“If public schools were meeting the needs of all students, parents would not have an interest in seeking out these alternatives,” Edelblut said. “I suggest that the only reason a parent chooses to send their child to a public charter school or a private school or even a homeschool is because they believe that option will better meet the needs of their child.”

“Parents are voting with their feet for public charter schools, for homeschools and for private schools,” he said. “I have no intention of dismantling public education. I have every intention of helping the system move forward and offer parents, employers and educators a product our young people deserve.”

He said that competition between public and private schools “is not a zero sum game with success of a public charter school a loss for a standard public school.”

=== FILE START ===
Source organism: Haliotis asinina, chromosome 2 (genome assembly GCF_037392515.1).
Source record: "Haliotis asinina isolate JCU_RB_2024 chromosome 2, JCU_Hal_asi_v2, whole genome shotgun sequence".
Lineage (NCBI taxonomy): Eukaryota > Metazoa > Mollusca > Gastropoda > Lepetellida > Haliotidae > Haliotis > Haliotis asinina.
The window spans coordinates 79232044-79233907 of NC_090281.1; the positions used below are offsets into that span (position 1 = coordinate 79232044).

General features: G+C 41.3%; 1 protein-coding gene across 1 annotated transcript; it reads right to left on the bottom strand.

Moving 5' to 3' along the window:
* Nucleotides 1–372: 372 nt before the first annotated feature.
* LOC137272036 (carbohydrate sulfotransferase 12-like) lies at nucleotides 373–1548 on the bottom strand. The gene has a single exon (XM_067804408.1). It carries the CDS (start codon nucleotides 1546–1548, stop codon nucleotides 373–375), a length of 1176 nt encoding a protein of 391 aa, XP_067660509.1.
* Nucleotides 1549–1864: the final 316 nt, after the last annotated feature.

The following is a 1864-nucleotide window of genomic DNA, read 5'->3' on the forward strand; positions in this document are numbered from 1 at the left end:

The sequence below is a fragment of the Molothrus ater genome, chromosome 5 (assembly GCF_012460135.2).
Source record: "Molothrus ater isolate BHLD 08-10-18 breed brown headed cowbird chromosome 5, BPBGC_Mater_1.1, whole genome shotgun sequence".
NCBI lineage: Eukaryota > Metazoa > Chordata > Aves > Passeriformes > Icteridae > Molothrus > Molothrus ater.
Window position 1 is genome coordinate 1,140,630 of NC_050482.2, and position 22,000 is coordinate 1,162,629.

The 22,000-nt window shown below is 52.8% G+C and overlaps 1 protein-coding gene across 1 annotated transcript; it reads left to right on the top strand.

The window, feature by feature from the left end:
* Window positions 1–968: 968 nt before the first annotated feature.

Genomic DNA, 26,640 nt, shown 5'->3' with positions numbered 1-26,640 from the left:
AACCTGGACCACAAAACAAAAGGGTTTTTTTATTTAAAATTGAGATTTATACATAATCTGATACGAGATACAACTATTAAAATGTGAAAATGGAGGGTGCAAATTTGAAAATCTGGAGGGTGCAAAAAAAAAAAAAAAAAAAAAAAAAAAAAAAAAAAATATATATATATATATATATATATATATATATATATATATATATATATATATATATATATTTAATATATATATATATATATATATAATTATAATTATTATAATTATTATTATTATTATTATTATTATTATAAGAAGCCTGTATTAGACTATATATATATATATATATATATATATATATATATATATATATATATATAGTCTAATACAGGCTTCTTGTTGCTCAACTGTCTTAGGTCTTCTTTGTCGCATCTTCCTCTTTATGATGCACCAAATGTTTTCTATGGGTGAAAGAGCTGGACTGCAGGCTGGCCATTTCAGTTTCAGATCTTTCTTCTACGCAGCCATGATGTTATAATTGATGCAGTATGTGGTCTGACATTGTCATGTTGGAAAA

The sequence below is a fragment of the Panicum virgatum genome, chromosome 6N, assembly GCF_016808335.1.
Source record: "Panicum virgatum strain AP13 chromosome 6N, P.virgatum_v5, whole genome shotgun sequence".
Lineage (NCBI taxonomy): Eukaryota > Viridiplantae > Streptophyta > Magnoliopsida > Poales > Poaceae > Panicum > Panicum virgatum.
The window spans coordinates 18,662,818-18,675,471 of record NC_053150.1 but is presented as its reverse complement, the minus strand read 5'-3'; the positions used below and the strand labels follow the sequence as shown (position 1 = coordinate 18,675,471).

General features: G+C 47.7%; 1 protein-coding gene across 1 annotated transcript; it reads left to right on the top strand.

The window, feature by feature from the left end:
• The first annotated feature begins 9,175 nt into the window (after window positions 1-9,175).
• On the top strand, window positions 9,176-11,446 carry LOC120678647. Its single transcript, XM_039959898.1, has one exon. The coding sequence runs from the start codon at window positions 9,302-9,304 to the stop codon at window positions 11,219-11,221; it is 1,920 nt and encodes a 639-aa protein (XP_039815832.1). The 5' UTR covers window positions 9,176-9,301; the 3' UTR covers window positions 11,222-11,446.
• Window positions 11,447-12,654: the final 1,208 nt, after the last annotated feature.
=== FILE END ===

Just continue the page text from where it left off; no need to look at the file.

Mr. Edelblut’s Background

Councilor Andru Volinsky, and others at the hearing, were concerned that Mr. Edelblut didn’t have the training necessary for the position. Mr. Edleblut has an undergraduate degree in business administration and a master’s degree in theology studies. Councilor

The hearing was packed with opponents and supporters alike of Mr. Edelblut’s nomination.

Volinsky pointed out that every education commissioner over the past 40 years was an educator and had a degree in education.

Mr. Edelblut defended his background, saying that his degrees and license as a certified public accountant were “advanced education achievements:”

“The experience in the statute doesn’t say ‘experience in the public school system.’ It says experience,” Edelblut argued. “Experience comes in various forms.”